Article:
Of New Years and Mouse Ears

“Do you know what a resolution is?” I asked them. Both boys shook their heads from left to right and back again. This indicated that no, they did not.

“In the case of a new year,” I continued, “it is an attempt to do things differently, and hopefully better.”

“Why do you do it at the new year?” asked the youngest.

“A new year, according to the calendar, is a new beginning. It’s a fresh start. Everybody loves a clean slate.”

“So people do things that don’t make them happy all year, and then they try to stop on January first?” asked the oldest.

“Now you’ve got it!” I said.

“What’s your resolution, Daddy?”

“Same as last year,” I answered. “It’s a work in progress.”


New Year’s Eve found us on the crowded paths of Disneyland. The masses were armed with noisemakers, churros, and matching party hats. As far as mob mentality goes, joyful celebration is probably my favorite — although I do enjoy a good monster chase (when else am I going to use my pitchfork and torch?). It was almost 8 p.m., and we were feeling every hour of it. And then some.

“Family up,” I said above the din of the revelry. It was a new term I was trying out. It had a bit of the Phil Dunphy to it. My wife wasn’t sold.

“Here are our options,” I explained to the boys. “It’s very fun in here, but it’s also kind of crazy. The lines are too long to ride anything. We can walk around the park until midnight, go over to Disney’s California Adventure, or stroll through Downtown Disney on the way back to the hotel.”

“Hotel.” They said in unison. My wife also said it, but I had known her answer going in. Hers was a vote of moral support and confidence. Also, she knew we had wine in the room.

And so it was that we strolled through Downtown Disney as promised. We listened to live music. We bought candy apples. The boys spent their Christmas money at the Lego store.

The Disneyland Hotel was quiet. Not even a mouse stirred. There were Legos, glasses of wine, a good book and a warm bed. There were cartoons on the television, which, to boys that don’t have a TV, is almost as exciting as the park we had left.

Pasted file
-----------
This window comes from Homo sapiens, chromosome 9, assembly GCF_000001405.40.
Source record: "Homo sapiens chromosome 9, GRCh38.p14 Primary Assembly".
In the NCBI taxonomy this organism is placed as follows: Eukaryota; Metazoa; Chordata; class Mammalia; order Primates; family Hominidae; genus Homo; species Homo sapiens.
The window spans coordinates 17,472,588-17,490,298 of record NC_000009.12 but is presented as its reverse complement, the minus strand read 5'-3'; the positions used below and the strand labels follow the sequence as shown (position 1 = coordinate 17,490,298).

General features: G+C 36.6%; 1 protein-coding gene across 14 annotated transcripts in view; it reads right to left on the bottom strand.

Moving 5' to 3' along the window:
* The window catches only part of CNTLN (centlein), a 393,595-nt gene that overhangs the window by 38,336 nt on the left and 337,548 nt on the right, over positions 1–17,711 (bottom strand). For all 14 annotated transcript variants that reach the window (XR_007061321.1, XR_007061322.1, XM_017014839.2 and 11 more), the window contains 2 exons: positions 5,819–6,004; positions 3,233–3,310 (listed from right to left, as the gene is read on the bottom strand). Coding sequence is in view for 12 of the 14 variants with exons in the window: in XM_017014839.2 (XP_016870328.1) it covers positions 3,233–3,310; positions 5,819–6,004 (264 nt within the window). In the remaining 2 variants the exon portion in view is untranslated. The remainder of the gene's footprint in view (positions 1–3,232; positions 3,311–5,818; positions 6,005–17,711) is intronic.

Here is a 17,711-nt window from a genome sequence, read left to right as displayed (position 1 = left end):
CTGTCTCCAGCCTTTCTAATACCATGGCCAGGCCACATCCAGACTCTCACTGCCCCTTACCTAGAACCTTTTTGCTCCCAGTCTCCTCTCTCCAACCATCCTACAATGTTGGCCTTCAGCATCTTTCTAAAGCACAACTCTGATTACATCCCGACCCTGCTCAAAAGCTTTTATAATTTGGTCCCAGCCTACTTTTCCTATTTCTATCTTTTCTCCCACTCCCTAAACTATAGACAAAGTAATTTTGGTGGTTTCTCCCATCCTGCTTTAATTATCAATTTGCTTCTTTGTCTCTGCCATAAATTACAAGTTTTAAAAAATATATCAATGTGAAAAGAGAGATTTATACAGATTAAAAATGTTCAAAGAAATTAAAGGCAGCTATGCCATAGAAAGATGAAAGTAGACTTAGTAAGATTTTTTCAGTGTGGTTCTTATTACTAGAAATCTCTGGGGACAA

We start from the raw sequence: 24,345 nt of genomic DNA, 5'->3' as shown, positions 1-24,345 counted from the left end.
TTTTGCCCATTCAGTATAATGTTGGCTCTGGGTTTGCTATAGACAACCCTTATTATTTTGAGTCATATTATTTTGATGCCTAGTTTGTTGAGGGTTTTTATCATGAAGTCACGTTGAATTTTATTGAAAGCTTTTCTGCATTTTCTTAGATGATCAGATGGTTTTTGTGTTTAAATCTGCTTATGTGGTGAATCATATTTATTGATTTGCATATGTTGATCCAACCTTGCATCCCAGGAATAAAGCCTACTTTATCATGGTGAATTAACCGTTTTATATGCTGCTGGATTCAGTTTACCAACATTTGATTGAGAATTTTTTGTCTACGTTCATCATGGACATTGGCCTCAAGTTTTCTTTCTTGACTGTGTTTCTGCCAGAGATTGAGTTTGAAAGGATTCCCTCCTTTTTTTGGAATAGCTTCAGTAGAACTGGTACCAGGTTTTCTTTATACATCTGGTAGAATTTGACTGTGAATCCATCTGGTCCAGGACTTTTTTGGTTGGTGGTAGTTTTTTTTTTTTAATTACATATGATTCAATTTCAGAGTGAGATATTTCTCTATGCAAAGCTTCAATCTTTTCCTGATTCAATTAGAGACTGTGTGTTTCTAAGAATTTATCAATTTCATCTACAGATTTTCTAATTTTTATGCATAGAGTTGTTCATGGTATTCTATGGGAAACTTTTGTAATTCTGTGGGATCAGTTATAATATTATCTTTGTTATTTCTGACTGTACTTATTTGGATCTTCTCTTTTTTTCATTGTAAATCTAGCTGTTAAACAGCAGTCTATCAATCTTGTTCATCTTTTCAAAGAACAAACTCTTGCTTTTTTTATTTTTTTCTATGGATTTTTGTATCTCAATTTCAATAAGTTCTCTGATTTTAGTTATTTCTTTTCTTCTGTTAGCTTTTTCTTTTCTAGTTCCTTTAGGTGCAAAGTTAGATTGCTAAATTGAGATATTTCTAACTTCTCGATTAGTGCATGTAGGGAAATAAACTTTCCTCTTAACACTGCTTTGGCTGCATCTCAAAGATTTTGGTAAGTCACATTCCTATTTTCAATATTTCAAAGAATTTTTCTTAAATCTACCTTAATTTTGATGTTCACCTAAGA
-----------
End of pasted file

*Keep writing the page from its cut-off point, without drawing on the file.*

My wife was asleep by 9:30.

Around 10:45 I announced that the lights were going off. There was whining, complaints, and futile attempts at logic and reason. I told the boys that if they were still awake at midnight we could turn the TV back on and watch the ball drop. They had no idea what I was talking about, but since it included television they assumed it must be a good deal and they took it.

They were asleep by 10:46. I was right behind them.


The distance closed with flashes and echoes. It started above a castle and just kept going. Boom! Boom! Boom! Firework after firework filled the sky. It sounded like a battle, and perhaps it was — the fight between a new year entering and one not quite ready to leave. The curtains were too thick to betray our darkness, but along the floor crept the occasional dance of bright lights and brilliance. There was singing from the ground below, so many Whos, and their voices carried into the night on the backs of booms and hopes filled with laughter.

“Do you hear that?” I asked the room. The only reply was steady breath and slight snores. And then, as quickly as they had appeared, the noises ended. It was just us, an empty bottle of wine, a floor full of Legos, and a TV sitting dark and forgotten.

“Happy New Year,” I whispered.

Steady breath. Slight snores. So far the year was perfect.

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